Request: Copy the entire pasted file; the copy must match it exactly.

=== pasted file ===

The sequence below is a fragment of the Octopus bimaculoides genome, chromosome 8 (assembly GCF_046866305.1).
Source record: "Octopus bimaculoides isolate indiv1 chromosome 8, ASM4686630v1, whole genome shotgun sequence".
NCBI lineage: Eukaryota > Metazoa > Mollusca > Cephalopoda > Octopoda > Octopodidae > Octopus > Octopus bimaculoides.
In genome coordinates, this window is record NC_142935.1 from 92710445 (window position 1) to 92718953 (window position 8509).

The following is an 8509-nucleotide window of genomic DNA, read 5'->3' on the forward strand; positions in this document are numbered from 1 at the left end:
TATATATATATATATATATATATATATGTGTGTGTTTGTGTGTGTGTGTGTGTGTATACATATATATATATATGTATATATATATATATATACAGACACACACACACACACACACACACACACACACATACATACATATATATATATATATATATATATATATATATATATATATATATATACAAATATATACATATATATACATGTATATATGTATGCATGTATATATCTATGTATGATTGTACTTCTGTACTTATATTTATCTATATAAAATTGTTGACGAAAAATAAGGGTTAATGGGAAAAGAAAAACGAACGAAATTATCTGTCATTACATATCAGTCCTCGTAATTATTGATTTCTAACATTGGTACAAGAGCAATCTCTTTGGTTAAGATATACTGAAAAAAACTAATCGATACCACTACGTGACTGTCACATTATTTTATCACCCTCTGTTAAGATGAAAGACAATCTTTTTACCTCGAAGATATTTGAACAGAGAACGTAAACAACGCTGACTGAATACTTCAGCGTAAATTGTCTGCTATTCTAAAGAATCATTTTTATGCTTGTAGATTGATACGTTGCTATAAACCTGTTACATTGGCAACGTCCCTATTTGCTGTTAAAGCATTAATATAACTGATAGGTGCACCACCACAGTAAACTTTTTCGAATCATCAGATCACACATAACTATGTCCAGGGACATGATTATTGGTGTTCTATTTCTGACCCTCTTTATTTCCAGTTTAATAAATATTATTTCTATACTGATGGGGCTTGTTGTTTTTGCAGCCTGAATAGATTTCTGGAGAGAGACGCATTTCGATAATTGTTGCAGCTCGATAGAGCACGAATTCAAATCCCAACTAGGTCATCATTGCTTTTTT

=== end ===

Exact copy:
The sequence below is a fragment of the Octopus bimaculoides genome, chromosome 8 (assembly GCF_046866305.1).
Source record: "Octopus bimaculoides isolate indiv1 chromosome 8, ASM4686630v1, whole genome shotgun sequence".
NCBI lineage: Eukaryota > Metazoa > Mollusca > Cephalopoda > Octopoda > Octopodidae > Octopus > Octopus bimaculoides.
In genome coordinates, this window is record NC_142935.1 from 92710445 (window position 1) to 92718953 (window position 8509).

The following is an 8509-nucleotide window of genomic DNA, read 5'->3' on the forward strand; positions in this document are numbered from 1 at the left end:
TATATATATATATATATATATATATATGTGTGTGTTTGTGTGTGTGTGTGTGTGTATACATATATATATATATGTATATATATATATATATACAGACACACACACACACACACACACACACACACACATACATACATATATATATATATATATATATATATATATATATATATATATATATACAAATATATACATATATATACATGTATATATGTATGCATGTATATATCTATGTATGATTGTACTTCTGTACTTATATTTATCTATATAAAATTGTTGACGAAAAATAAGGGTTAATGGGAAAAGAAAAACGAACGAAATTATCTGTCATTACATATCAGTCCTCGTAATTATTGATTTCTAACATTGGTACAAGAGCAATCTCTTTGGTTAAGATATACTGAAAAAAACTAATCGATACCACTACGTGACTGTCACATTATTTTATCACCCTCTGTTAAGATGAAAGACAATCTTTTTACCTCGAAGATATTTGAACAGAGAACGTAAACAACGCTGACTGAATACTTCAGCGTAAATTGTCTGCTATTCTAAAGAATCATTTTTATGCTTGTAGATTGATACGTTGCTATAAACCTGTTACATTGGCAACGTCCCTATTTGCTGTTAAAGCATTAATATAACTGATAGGTGCACCACCACAGTAAACTTTTTCGAATCATCAGATCACACATAACTATGTCCAGGGACATGATTATTGGTGTTCTATTTCTGACCCTCTTTATTTCCAGTTTAATAAATATTATTTCTATACTGATGGGGCTTGTTGTTTTTGCAGCCTGAATAGATTTCTGGAGAGAGACGCATTTCGATAATTGTTGCAGCTCGATAGAGCACGAATTCAAATCCCAACTAGGTCATCATTGCTTTTTT